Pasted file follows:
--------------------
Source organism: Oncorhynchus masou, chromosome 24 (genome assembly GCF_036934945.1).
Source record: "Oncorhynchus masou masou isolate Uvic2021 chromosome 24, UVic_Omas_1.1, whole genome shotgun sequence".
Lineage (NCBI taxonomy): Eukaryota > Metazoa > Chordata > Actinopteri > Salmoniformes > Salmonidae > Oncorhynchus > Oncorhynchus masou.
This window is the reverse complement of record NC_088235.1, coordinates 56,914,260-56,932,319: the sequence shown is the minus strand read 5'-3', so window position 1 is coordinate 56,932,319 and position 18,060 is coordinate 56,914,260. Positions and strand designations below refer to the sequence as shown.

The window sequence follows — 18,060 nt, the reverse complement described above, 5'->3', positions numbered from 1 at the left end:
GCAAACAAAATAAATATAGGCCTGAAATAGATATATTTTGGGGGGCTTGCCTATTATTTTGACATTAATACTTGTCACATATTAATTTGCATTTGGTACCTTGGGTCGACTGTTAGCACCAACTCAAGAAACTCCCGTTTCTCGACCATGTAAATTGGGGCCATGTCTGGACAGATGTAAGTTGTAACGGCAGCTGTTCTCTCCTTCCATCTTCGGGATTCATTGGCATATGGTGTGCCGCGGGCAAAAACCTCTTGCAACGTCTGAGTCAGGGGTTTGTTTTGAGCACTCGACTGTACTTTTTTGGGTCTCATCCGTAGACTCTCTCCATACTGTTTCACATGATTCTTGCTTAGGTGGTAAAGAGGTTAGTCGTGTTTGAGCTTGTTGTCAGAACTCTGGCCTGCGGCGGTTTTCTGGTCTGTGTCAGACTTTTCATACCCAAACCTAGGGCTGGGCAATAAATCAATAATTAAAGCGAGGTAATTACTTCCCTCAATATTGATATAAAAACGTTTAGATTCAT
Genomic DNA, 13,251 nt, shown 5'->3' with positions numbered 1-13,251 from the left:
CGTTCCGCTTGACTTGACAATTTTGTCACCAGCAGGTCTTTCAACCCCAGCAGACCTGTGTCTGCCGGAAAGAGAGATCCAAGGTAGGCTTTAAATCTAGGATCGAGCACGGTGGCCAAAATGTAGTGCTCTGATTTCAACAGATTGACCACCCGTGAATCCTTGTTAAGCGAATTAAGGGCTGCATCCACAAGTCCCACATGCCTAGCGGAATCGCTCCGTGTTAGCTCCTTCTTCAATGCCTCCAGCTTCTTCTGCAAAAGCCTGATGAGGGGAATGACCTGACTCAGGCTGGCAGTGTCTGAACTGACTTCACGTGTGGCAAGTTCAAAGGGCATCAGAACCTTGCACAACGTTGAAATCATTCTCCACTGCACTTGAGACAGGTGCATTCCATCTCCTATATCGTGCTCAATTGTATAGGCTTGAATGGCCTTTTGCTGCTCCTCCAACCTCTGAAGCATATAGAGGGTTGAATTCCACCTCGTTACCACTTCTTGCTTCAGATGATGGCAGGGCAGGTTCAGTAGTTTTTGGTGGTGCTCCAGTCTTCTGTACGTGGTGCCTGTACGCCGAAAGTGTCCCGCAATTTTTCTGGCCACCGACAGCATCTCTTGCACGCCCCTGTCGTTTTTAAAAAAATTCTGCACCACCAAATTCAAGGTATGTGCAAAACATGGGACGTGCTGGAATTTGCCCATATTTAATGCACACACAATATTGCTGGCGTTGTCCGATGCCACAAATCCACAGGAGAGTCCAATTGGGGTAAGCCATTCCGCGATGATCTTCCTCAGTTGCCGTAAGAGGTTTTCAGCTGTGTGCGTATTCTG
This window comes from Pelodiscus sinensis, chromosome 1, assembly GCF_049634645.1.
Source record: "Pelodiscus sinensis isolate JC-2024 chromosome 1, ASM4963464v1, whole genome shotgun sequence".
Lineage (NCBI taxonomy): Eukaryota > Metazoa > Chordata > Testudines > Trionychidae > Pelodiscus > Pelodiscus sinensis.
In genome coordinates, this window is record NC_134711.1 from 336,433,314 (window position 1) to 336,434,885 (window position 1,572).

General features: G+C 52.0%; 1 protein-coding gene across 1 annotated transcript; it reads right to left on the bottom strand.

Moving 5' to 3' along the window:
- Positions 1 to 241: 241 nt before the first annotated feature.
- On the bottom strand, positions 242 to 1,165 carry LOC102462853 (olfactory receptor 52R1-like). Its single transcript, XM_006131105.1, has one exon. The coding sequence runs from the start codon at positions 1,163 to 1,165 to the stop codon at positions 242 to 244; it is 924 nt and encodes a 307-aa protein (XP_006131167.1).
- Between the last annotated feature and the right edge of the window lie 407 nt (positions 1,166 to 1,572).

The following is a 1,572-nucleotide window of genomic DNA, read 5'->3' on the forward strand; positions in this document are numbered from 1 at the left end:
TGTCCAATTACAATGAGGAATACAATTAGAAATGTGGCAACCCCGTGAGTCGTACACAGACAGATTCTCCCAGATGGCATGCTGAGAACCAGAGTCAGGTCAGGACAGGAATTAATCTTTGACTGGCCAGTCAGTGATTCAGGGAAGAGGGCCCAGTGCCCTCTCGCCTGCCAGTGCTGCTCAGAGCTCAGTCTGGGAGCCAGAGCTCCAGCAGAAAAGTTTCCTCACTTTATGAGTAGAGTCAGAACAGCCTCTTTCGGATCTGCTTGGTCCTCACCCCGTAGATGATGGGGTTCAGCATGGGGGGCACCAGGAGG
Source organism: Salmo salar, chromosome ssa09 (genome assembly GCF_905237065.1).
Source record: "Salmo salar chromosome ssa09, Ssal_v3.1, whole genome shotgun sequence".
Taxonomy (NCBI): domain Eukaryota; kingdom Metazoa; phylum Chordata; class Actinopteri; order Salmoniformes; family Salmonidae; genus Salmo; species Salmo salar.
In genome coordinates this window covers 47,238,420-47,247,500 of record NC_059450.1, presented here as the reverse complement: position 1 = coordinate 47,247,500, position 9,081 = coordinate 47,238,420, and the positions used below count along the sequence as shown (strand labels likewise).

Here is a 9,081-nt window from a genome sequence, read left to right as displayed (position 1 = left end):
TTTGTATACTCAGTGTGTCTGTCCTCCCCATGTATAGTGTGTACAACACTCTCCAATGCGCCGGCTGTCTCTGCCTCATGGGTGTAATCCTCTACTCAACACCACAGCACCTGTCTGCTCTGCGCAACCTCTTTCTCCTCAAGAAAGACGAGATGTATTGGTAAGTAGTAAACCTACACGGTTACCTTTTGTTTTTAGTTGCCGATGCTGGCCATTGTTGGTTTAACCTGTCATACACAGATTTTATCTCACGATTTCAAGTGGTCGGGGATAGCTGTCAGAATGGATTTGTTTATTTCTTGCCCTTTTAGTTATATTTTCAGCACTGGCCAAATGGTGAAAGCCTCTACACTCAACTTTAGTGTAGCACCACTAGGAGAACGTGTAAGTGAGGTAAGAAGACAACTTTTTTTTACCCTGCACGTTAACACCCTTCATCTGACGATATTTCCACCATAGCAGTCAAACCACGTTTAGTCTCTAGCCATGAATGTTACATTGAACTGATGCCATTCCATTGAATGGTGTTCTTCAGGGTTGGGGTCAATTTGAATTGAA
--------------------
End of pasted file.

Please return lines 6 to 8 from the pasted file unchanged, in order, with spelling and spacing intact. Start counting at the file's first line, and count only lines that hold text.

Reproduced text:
GCAAACAAAATAAATATAGGCCTGAAATAGATATATTTTGGGGGGCTTGCCTATTATTTTGACATTAATACTTGTCACATATTAATTTGCATTTGGTACCTTGGGTCGACTGTTAGCACCAACTCAAGAAACTCCCGTTTCTCGACCATGTAAATTGGGGCCATGTCTGGACAGATGTAAGTTGTAACGGCAGCTGTTCTCTCCTTCCATCTTCGGGATTCATTGGCATATGGTGTGCCGCGGGCAAAAACCTCTTGCAACGTCTGAGTCAGGGGTTTGTTTTGAGCACTCGACTGTACTTTTTTGGGTCTCATCCGTAGACTCTCTCCATACTGTTTCACATGATTCTTGCTTAGGTGGTAAAGAGGTTAGTCGTGTTTGAGCTTGTTGTCAGAACTCTGGCCTGCGGCGGTTTTCTGGTCTGTGTCAGACTTTTCATACCCAAACCTAGGGCTGGGCAATAAATCAATAATTAAAGCGAGGTAATTACTTCCCTCAATATTGATATAAAAACGTTTAGATTCAT
Genomic DNA, 13,251 nt, shown 5'->3' with positions numbered 1-13,251 from the left:
CGTTCCGCTTGACTTGACAATTTTGTCACCAGCAGGTCTTTCAACCCCAGCAGACCTGTGTCTGCCGGAAAGAGAGATCCAAGGTAGGCTTTAAATCTAGGATCGAGCACGGTGGCCAAAATGTAGTGCTCTGATTTCAACAGATTGACCACCCGTGAATCCTTGTTAAGCGAATTAAGGGCTGCATCCACAAGTCCCACATGCCTAGCGGAATCGCTCCGTGTTAGCTCCTTCTTCAATGCCTCCAGCTTCTTCTGCAAAAGCCTGATGAGGGGAATGACCTGACTCAGGCTGGCAGTGTCTGAACTGACTTCACGTGTGGCAAGTTCAAAGGGCATCAGAACCTTGCACAACGTTGAAATCATTCTCCACTGCACTTGAGACAGGTGCATTCCATCTCCTATATCGTGCTCAATTGTATAGGCTTGAATGGCCTTTTGCTGCTCCTCCAACCTCTGAAGCATATAGAGGGTTGAATTCCACCTCGTTACCACTTCTTGCTTCAGATGATGGCAGGGCAGGTTCAGTAGTTTTTGGTGGTGCTCCAGTCTTCTGTACGTGGTGCCTGTACGCCGAAAGTGTCCCGCAATTTTTCTGGCCACCGACAGCATCTCTTGCACGCCCCTGTCGTTTTTAAAAAAATTCTGCACCACCAAATTCAAGGTATGTGCAAAACATGGGACGTGCTGGAATTTGCCCATATTTAATGCACACACAATATTGCTGGCGTTGTCCGATGCCACAAATCCACAGGAGAGTCCAATTGGGGTAAGCCATTCCGCGATGATCTTCCTCAGTTGCCGTAAGAGGTTTTCAGCTGTGTGCGTATTCTG